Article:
Friday, October 19, 2012

Pastor returns from life-changing trip to Ethiopia-Lewistown News-Argus > News >

First Christian Church Pastor Rick Page, left, poses with Rebecca and Sean Cox and Getinet "Dundee" Teferi in Addis Ababa, Ethiopia, during Page's life-changing trip. Teferi is from Addis Ababa and is one of the "difference makers," Page said. Photo courtesy of Rick Page

News-Argus Staff Writer
Thursday, October 18, 2012 10:15 AM MDT
First Christian Church pastor Rick Page walked into familiar territory Friday, taking a seat at the Southside Fish and Clam Café on West Main Street.

When asked if he was ready to order, he hesitated.

“I still have an Ethiopian stomach,” he said.

It was hard for him to order, as he was now used to eating tef, wot and other meals unique to Ethiopian culture. Even the spices were different, such as berbere.

After being encouraged to try the buffalo shrimp, Page talked about what was truly on his mind.

His stomach wasn’t the only part of him he left in Africa.

“Ethiopia stole my heart,” he said.

Page, who is originally from Florida and has done several mission trips in the past, could not believe how much his experience in Ethiopia impacted him.

“Most of the stories I heard I can’t even think about without choking up,” he said.

The trip was a gift to Page from First Christian Church elders as part of Pastor Appreciation Month, he said.

“Some called it a vacation,” he said. “But I wouldn’t call it that. My pillow was wet with tears every night.”

Page played the part of missionary, spreading the word of the Gospel in a village north of Addis Ababa called Kore, where he met men, women and children struggling with leprosy, poverty, HIV, cancer and more.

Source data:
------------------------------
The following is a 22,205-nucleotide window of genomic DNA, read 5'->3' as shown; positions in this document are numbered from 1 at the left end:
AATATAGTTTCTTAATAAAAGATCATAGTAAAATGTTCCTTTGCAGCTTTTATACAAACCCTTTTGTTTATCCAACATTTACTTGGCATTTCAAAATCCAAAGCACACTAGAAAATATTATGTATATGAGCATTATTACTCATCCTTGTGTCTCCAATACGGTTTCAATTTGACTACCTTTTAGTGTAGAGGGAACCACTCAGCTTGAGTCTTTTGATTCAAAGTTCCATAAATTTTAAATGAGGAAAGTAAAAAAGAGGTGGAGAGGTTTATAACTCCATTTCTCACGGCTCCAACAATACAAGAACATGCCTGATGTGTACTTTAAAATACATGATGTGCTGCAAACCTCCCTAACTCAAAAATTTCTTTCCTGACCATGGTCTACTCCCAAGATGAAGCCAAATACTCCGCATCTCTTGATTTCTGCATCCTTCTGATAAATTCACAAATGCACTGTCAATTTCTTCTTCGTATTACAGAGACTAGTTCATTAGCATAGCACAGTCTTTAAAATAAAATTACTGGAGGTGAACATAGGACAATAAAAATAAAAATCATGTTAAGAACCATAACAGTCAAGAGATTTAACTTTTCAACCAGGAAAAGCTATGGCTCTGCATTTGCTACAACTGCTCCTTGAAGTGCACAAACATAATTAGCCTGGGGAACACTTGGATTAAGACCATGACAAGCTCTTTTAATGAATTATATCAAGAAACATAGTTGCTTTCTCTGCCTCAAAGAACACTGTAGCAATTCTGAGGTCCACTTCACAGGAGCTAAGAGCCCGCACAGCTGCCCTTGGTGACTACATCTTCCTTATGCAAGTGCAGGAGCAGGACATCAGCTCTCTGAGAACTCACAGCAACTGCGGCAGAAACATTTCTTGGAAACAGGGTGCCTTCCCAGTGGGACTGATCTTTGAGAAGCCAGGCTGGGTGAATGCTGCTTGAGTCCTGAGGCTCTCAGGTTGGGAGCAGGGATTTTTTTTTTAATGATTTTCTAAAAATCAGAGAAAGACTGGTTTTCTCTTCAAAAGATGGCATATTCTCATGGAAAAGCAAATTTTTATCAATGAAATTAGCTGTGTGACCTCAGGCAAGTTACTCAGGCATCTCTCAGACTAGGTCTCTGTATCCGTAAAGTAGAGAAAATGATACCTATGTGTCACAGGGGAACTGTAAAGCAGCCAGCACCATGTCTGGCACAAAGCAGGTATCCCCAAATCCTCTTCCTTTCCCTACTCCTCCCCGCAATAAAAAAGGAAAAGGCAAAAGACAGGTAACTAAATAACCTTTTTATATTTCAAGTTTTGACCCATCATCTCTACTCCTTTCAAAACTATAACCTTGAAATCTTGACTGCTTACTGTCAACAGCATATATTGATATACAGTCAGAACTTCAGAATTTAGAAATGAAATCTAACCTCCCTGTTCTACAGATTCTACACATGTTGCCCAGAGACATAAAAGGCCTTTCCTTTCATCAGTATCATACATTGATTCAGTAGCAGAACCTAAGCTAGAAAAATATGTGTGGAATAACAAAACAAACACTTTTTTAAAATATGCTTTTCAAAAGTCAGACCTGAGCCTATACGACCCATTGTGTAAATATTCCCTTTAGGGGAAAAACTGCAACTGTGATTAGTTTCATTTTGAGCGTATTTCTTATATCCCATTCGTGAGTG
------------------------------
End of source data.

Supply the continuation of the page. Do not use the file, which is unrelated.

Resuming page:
A lot of Page’s time was spent in hospice, where he prayed for the dying.

But it was Page that learned something, as he was re-energized by the love of Jesus Christ he witnessed in those suffering.

“I’ve preached on garbage dumps in Mexico, I’ve seen the hollow eyes, but Ethiopia is different,” Page said. “The difference is the people. They were full of joy. It’s amazing how many smiles I saw.”

There were homes lit by a single light bulb, rats the size of prairie dogs, mattresses on the floor in mud brick homes. The conditions, Page said, were heartbreaking.

Page said he prayed for a man dying of cancer whose living room was the size of a walk-in closet.

“It was first-hand poverty like you wouldn’t believe,” he said.

There are many stories Page could tell, and he wants to share as many as possible. Sometime in the near future, he will host an evening at First Christian Church open to the community, all about his journey.

Making it through that night without crying would be impossible, he said, as he couldn’t make it through his sermon Sunday without a few tears being shed.

Going to Ethiopia was a life-changing experience, Page said, just as it was for missionaries Sean and Rebecca Cox.

Sean and Rebecca – both Montanans – have made it their mission to help those in need in Ethiopia, to give to those in Kore that are struggling.

After a few years being involved, there are people in Kore that consider them family, Page said.

Some day, that could be Page, as he told his congregation Sunday he will definitely return to Ethiopia and even bring his wife, Suzanne.

“She needs to see what I saw,” he said.

Page also encouraged members of the congregation to take the trip with him, with a glow in his eyes and newfound enthusiasm.

His stomach will recover from the trip, but his heart, he said, will never be the same.

No comments:

Post a Comment